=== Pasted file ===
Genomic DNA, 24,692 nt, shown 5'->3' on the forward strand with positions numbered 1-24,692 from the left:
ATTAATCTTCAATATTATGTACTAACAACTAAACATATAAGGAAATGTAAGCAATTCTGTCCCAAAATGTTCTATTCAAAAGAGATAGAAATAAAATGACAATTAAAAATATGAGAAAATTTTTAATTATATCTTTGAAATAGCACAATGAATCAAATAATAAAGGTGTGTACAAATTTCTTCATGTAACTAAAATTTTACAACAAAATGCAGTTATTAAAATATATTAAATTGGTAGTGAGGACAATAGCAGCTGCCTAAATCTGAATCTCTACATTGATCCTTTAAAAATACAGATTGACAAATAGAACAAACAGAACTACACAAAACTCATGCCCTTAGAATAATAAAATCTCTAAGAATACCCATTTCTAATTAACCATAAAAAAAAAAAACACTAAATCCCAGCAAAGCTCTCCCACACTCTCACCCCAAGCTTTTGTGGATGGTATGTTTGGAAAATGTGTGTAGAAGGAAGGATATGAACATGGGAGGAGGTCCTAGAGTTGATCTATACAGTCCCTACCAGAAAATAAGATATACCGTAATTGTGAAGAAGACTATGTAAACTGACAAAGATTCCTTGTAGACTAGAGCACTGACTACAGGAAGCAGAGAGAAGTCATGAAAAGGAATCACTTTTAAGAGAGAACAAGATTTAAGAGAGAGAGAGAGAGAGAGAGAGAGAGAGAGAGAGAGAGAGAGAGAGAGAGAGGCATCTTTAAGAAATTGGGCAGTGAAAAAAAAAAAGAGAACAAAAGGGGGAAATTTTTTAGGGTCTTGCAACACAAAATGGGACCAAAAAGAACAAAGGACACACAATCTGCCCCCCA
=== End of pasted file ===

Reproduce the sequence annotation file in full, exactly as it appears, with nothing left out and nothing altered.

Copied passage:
Genomic DNA, 24,692 nt, shown 5'->3' on the forward strand with positions numbered 1-24,692 from the left:
ATTAATCTTCAATATTATGTACTAACAACTAAACATATAAGGAAATGTAAGCAATTCTGTCCCAAAATGTTCTATTCAAAAGAGATAGAAATAAAATGACAATTAAAAATATGAGAAAATTTTTAATTATATCTTTGAAATAGCACAATGAATCAAATAATAAAGGTGTGTACAAATTTCTTCATGTAACTAAAATTTTACAACAAAATGCAGTTATTAAAATATATTAAATTGGTAGTGAGGACAATAGCAGCTGCCTAAATCTGAATCTCTACATTGATCCTTTAAAAATACAGATTGACAAATAGAACAAACAGAACTACACAAAACTCATGCCCTTAGAATAATAAAATCTCTAAGAATACCCATTTCTAATTAACCATAAAAAAAAAAAACACTAAATCCCAGCAAAGCTCTCCCACACTCTCACCCCAAGCTTTTGTGGATGGTATGTTTGGAAAATGTGTGTAGAAGGAAGGATATGAACATGGGAGGAGGTCCTAGAGTTGATCTATACAGTCCCTACCAGAAAATAAGATATACCGTAATTGTGAAGAAGACTATGTAAACTGACAAAGATTCCTTGTAGACTAGAGCACTGACTACAGGAAGCAGAGAGAAGTCATGAAAAGGAATCACTTTTAAGAGAGAACAAGATTTAAGAGAGAGAGAGAGAGAGAGAGAGAGAGAGAGAGAGAGAGAGAGAGAGAGAGAGGCATCTTTAAGAAATTGGGCAGTGAAAAAAAAAAAGAGAACAAAAGGGGGAAATTTTTTAGGGTCTTGCAACACAAAATGGGACCAAAAAGAACAAAGGACACACAATCTGCCCCCCA